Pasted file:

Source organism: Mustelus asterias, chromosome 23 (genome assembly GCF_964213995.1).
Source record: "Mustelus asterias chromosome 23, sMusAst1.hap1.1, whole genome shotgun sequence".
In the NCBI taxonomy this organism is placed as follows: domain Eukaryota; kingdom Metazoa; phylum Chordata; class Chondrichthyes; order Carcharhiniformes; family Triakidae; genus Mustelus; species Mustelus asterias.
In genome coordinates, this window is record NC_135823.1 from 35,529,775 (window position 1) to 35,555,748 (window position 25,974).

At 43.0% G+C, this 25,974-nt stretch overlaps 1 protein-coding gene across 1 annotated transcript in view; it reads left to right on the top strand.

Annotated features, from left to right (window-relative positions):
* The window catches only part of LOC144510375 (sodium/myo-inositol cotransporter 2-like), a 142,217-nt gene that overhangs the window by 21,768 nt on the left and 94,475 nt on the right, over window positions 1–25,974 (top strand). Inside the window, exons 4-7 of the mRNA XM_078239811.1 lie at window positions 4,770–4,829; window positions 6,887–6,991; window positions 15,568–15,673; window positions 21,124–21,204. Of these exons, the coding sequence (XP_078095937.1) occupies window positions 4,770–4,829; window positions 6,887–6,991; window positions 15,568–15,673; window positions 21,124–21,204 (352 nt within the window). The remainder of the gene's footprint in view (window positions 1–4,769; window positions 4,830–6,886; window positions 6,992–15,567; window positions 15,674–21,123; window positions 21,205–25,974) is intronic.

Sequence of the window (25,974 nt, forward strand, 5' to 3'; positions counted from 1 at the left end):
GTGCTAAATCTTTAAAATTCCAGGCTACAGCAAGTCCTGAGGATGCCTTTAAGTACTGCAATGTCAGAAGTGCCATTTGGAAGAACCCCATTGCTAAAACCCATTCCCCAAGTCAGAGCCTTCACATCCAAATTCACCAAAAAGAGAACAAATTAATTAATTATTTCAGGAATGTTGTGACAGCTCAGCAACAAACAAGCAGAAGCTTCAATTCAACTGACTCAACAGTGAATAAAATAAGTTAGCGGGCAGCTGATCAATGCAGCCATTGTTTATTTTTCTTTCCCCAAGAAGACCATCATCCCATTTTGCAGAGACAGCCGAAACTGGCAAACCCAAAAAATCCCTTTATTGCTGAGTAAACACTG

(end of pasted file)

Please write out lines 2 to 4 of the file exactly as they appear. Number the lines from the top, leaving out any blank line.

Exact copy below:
Source record: "Mustelus asterias chromosome 23, sMusAst1.hap1.1, whole genome shotgun sequence".
In the NCBI taxonomy this organism is placed as follows: domain Eukaryota; kingdom Metazoa; phylum Chordata; class Chondrichthyes; order Carcharhiniformes; family Triakidae; genus Mustelus; species Mustelus asterias.
In genome coordinates, this window is record NC_135823.1 from 35,529,775 (window position 1) to 35,555,748 (window position 25,974).